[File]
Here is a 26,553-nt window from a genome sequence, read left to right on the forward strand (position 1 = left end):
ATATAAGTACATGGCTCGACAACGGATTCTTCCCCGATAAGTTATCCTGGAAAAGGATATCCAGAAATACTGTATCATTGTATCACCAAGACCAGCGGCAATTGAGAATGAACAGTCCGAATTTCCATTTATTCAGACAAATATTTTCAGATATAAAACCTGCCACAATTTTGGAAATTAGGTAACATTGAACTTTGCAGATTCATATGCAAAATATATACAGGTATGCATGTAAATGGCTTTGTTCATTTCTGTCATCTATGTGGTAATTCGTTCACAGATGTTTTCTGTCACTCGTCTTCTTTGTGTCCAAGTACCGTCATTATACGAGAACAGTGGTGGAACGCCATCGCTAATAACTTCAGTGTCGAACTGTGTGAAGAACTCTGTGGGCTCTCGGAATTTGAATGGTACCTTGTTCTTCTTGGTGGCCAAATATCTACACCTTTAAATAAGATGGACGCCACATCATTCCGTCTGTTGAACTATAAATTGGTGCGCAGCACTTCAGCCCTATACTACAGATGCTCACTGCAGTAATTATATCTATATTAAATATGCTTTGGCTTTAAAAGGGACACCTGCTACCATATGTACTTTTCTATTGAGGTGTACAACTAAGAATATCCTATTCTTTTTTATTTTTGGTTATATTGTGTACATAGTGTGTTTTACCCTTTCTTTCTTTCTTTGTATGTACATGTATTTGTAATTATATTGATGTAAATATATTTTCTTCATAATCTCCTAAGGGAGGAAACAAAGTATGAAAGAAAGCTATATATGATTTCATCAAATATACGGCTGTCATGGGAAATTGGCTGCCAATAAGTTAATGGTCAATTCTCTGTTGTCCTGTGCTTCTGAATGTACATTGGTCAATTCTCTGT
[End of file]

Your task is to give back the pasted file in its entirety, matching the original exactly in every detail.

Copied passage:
Here is a 26,553-nt window from a genome sequence, read left to right on the forward strand (position 1 = left end):
ATATAAGTACATGGCTCGACAACGGATTCTTCCCCGATAAGTTATCCTGGAAAAGGATATCCAGAAATACTGTATCATTGTATCACCAAGACCAGCGGCAATTGAGAATGAACAGTCCGAATTTCCATTTATTCAGACAAATATTTTCAGATATAAAACCTGCCACAATTTTGGAAATTAGGTAACATTGAACTTTGCAGATTCATATGCAAAATATATACAGGTATGCATGTAAATGGCTTTGTTCATTTCTGTCATCTATGTGGTAATTCGTTCACAGATGTTTTCTGTCACTCGTCTTCTTTGTGTCCAAGTACCGTCATTATACGAGAACAGTGGTGGAACGCCATCGCTAATAACTTCAGTGTCGAACTGTGTGAAGAACTCTGTGGGCTCTCGGAATTTGAATGGTACCTTGTTCTTCTTGGTGGCCAAATATCTACACCTTTAAATAAGATGGACGCCACATCATTCCGTCTGTTGAACTATAAATTGGTGCGCAGCACTTCAGCCCTATACTACAGATGCTCACTGCAGTAATTATATCTATATTAAATATGCTTTGGCTTTAAAAGGGACACCTGCTACCATATGTACTTTTCTATTGAGGTGTACAACTAAGAATATCCTATTCTTTTTTATTTTTGGTTATATTGTGTACATAGTGTGTTTTACCCTTTCTTTCTTTCTTTGTATGTACATGTATTTGTAATTATATTGATGTAAATATATTTTCTTCATAATCTCCTAAGGGAGGAAACAAAGTATGAAAGAAAGCTATATATGATTTCATCAAATATACGGCTGTCATGGGAAATTGGCTGCCAATAAGTTAATGGTCAATTCTCTGTTGTCCTGTGCTTCTGAATGTACATTGGTCAATTCTCTGT